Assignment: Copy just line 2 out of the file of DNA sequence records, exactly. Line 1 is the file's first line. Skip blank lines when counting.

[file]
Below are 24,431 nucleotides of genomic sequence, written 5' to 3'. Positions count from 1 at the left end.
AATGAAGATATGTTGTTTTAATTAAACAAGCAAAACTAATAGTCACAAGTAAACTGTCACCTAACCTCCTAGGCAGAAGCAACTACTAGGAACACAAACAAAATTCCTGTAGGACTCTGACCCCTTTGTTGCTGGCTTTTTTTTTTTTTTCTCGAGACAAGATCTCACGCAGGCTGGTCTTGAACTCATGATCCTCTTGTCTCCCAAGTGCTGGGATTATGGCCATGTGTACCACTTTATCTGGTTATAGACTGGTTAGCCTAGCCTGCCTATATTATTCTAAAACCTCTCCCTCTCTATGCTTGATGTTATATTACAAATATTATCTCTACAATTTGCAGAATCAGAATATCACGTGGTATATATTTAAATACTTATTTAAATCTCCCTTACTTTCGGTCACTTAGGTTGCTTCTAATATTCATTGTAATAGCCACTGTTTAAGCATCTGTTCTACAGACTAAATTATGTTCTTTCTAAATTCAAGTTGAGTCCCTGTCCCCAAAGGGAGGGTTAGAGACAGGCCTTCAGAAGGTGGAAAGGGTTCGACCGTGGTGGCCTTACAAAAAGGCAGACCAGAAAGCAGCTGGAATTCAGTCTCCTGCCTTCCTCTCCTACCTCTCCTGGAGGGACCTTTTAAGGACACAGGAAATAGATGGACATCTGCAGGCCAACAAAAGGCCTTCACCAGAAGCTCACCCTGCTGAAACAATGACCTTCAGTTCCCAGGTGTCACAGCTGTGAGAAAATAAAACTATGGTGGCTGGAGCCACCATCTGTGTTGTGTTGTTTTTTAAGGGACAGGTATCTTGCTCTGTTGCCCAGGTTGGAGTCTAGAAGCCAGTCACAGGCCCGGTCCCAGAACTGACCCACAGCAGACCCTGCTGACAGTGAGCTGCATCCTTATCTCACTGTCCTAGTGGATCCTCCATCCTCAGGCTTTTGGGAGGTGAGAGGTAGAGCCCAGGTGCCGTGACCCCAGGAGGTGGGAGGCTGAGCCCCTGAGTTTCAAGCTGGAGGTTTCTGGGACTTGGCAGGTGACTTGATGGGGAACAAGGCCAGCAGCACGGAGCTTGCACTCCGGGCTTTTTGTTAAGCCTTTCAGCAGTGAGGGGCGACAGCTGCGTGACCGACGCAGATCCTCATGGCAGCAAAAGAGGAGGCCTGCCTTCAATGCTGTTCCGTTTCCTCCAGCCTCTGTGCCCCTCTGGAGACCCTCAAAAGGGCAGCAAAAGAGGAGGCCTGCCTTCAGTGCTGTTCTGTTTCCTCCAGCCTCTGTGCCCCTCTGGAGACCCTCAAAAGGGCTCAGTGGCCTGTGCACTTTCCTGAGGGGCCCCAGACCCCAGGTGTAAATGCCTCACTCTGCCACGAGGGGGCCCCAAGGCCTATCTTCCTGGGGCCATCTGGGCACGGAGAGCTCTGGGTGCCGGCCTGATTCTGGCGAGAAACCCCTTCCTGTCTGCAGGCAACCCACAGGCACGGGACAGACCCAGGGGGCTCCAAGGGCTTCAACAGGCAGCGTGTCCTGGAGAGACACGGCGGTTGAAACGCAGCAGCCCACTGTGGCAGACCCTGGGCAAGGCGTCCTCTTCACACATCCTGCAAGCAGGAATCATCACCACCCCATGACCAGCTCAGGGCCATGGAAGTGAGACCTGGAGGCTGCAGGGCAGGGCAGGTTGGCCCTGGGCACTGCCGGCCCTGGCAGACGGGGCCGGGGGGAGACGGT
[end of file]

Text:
AATGAAGATATGTTGTTTTAATTAAACAAGCAAAACTAATAGTCACAAGTAAACTGTCACCTAACCTCCTAGGCAGAAGCAACTACTAGGAACACAAACAAAATTCCTGTAGGACTCTGACCCCTTTGTTGCTGGCTTTTTTTTTTTTTTCTCGAGACAAGATCTCACGCAGGCTGGTCTTGAACTCATGATCCTCTTGTCTCCCAAGTGCTGGGATTATGGCCATGTGTACCACTTTATCTGGTTATAGACTGGTTAGCCTAGCCTGCCTATATTATTCTAAAACCTCTCCCTCTCTATGCTTGATGTTATATTACAAATATTATCTCTACAATTTGCAGAATCAGAATATCACGTGGTATATATTTAAATACTTATTTAAATCTCCCTTACTTTCGGTCACTTAGGTTGCTTCTAATATTCATTGTAATAGCCACTGTTTAAGCATCTGTTCTACAGACTAAATTATGTTCTTTCTAAATTCAAGTTGAGTCCCTGTCCCCAAAGGGAGGGTTAGAGACAGGCCTTCAGAAGGTGGAAAGGGTTCGACCGTGGTGGCCTTACAAAAAGGCAGACCAGAAAGCAGCTGGAATTCAGTCTCCTGCCTTCCTCTCCTACCTCTCCTGGAGGGACCTTTTAAGGACACAGGAAATAGATGGACATCTGCAGGCCAACAAAAGGCCTTCACCAGAAGCTCACCCTGCTGAAACAATGACCTTCAGTTCCCAGGTGTCACAGCTGTGAGAAAATAAAACTATGGTGGCTGGAGCCACCATCTGTGTTGTGTTGTTTTTTAAGGGACAGGTATCTTGCTCTGTTGCCCAGGTTGGAGTCTAGAAGCCAGTCACAGGCCCGGTCCCAGAACTGACCCACAGCAGACCCTGCTGACAGTGAGCTGCATCCTTATCTCACTGTCCTAGTGGATCCTCCATCCTCAGGCTTTTGGGAGGTGAGAGGTAGAGCCCAGGTGCCGTGACCCCAGGAGGTGGGAGGCTGAGCCCCTGAGTTTCAAGCTGGAGGTTTCTGGGACTTGGCAGGTGACTTGATGGGGAACAAGGCCAGCAGCACGGAGCTTGCACTCCGGGCTTTTTGTTAAGCCTTTCAGCAGTGAGGGGCGACAGCTGCGTGACCGACGCAGATCCTCATGGCAGCAAAAGAGGAGGCCTGCCTTCAATGCTGTTCCGTTTCCTCCAGCCTCTGTGCCCCTCTGGAGACCCTCAAAAGGGCAGCAAAAGAGGAGGCCTGCCTTCAGTGCTGTTCTGTTTCCTCCAGCCTCTGTGCCCCTCTGGAGACCCTCAAAAGGGCTCAGTGGCCTGTGCACTTTCCTGAGGGGCCCCAGACCCCAGGTGTAAATGCCTCACTCTGCCACGAGGGGGCCCCAAGGCCTATCTTCCTGGGGCCATCTGGGCACGGAGAGCTCTGGGTGCCGGCCTGATTCTGGCGAGAAACCCCTTCCTGTCTGCAGGCAACCCACAGGCACGGGACAGACCCAGGGGGCTCCAAGGGCTTCAACAGGCAGCGTGTCCTGGAGAGACACGGCGGTTGAAACGCAGCAGCCCACTGTGGCAGACCCTGGGCAAGGCGTCCTCTTCACACATCCTGCAAGCAGGAATCATCACCACCCCATGACCAGCTCAGGGCCATGGAAGTGAGACCTGGAGGCTGCAGGGCAGGGCAGGTTGGCCCTGGGCACTGCCGGCCCTGGCAGACGGGGCCGGGGGGAGACGGT